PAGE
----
8.26.2006

On Marriage and Working

A Slate article this week pointed out that the blogoshpere is abuzz with talk about a Forbes article that came out this week titled Don't Marry Career Women. It got me thinking. Disclaimer: I'm only been working full time/married for not yet 3 months. I probably don't know a thing about either.

I like my job. When I come home after a good day at work, I tell Josh all about it. I feel excited that I accomplished something. I feel like what I'm doing in making a difference in other people's daily experience, and I take pride in it. I like the intellectual and problem-solving challenges I'm faced with. Work is fun.

Conversely, I like working at home, too. I like making a peaceful, clean, happy home for Josh. I like cooking food we enjoy. That, too, makes me feel like I accomplished something and that it made a difference to someone who really matters to me. I look forward to spending the rest of my life making a home and family with Josh, and I wouldn't trade that prospect for the world. Being married is fun.

Apparently I'm a statistical anomaly. From the article:
("Career girls") run a higher risk of having a rocky marriage. While everyone knows that marriage can be stressful, recent studies have found professional women are more likely to get divorced, more likely to cheat, less likely to have children, and, if they do have kids, they are more likely to be unhappy about it. A recent study in Social Forces, a research journal, found that women--even those with a "feminist" outlook--are happier when their husband is the primary breadwinner.

(A 'career girl' "has a university-level (or higher) education, works more than 35 hours a week outside the home and makes more than $30,000 a year."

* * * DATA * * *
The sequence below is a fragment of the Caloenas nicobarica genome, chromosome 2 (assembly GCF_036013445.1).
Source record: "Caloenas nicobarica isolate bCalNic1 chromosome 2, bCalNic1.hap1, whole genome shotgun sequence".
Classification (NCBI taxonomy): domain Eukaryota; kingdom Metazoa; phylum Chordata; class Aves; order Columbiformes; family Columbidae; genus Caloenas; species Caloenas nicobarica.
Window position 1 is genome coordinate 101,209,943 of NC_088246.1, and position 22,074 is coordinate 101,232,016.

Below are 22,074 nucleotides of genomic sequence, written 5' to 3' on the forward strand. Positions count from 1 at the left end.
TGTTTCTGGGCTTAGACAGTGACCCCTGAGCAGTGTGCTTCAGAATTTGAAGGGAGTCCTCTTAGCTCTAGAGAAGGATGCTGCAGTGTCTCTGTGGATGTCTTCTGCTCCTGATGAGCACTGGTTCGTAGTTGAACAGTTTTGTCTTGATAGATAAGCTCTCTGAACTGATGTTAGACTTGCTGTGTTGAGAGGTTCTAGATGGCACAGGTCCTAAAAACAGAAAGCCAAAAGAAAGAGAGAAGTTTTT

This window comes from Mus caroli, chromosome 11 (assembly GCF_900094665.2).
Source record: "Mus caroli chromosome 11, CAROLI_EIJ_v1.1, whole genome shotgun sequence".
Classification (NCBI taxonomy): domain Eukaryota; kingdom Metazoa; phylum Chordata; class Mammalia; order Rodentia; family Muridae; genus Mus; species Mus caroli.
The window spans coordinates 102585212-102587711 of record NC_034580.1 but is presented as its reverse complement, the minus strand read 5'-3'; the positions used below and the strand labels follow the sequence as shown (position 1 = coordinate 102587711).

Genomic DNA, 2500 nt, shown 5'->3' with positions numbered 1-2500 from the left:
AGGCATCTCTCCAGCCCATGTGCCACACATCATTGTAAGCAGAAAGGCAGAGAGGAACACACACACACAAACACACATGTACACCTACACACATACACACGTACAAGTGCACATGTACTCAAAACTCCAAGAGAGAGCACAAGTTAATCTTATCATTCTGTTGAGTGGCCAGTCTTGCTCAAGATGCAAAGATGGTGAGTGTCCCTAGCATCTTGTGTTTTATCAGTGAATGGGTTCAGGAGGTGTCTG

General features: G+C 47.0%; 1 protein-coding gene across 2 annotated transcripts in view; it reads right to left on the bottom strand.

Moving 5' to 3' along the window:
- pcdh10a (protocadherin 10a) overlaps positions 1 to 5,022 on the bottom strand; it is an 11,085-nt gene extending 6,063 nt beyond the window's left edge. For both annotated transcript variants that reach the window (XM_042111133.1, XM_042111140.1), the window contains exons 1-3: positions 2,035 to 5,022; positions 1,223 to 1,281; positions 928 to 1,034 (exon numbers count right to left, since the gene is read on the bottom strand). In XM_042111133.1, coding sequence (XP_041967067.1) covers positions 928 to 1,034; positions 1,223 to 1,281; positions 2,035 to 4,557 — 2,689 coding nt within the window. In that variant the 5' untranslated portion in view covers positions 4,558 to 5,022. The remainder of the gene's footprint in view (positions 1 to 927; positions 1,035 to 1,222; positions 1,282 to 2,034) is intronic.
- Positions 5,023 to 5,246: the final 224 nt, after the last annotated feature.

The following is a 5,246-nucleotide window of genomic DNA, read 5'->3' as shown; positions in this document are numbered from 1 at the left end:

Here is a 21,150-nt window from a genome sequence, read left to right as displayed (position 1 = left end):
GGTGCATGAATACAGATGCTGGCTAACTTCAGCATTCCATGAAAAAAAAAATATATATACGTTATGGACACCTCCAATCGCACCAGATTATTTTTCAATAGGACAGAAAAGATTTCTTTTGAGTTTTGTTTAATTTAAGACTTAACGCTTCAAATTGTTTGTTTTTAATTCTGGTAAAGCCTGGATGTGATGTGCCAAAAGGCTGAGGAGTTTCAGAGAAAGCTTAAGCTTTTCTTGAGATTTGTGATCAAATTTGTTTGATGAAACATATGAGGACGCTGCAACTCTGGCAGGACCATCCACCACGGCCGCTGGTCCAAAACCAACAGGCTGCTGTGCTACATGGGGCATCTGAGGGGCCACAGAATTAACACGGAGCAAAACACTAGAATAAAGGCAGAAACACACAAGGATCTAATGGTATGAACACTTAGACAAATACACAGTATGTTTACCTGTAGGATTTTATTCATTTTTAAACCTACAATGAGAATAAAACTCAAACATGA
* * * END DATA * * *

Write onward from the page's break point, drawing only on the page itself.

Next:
If a host of studies are to be believed, marrying these women is asking for trouble. If they quit their jobs and stay home with the kids, they will be unhappy (Journal of Marriage and Family, 2003). They will be unhappy if they make more money than you do (Social Forces, 2006). You will be unhappy if they make more money than you do (Journal of Marriage and Family, 2001). You will be more likely to fall ill (American Journal of Sociology). Even your house will be dirtier (Institute for Social Research).


So, what kind of news is this for a newly-married couple, with the wife in the workforce, and planning to stay there? Some more conservative than myself chalk this up in the 'I Told You So' column-- women belong at home, that's God's design. Similarly, Ashley linked to a post by her friend not too long ago that riled me up as well.

Will I keep working in the foreseeable future? Absolutely.
Do we plan to have children a few years from now? Absolutely.
Does my working make my husband any less the head of our marriage? Not at all.
Will our marriage be happy? Statistics say no, I say yes.
Am I glad I went to college? I think I had to. I think God gifted me with intellectual abilities, and to not cultivate that would be "burying the talent". In the same way, not using my mathematical-logical skills day-to-day would also be wasting that gift. I must work, or, at least in this point in my life, I must.

I do not feel like I'm being disobedient to God, nor is our marriage any unhappier, because I am a 'career girl'. Heck, if I stayed home, I'd go nuts. I can't even handle the few Saturday mornings he works and I'm home-- I go on my own adventures instead. I'd be bored if I didn't work. Cleaning our 900-square-foot apartment wouldn't exactly keep me busy all week, we don't have kids to chase around, and when Josh got home, I'd have way more energy that he did and annoy him, not contributing to the 'peaceful home' I'm striving for.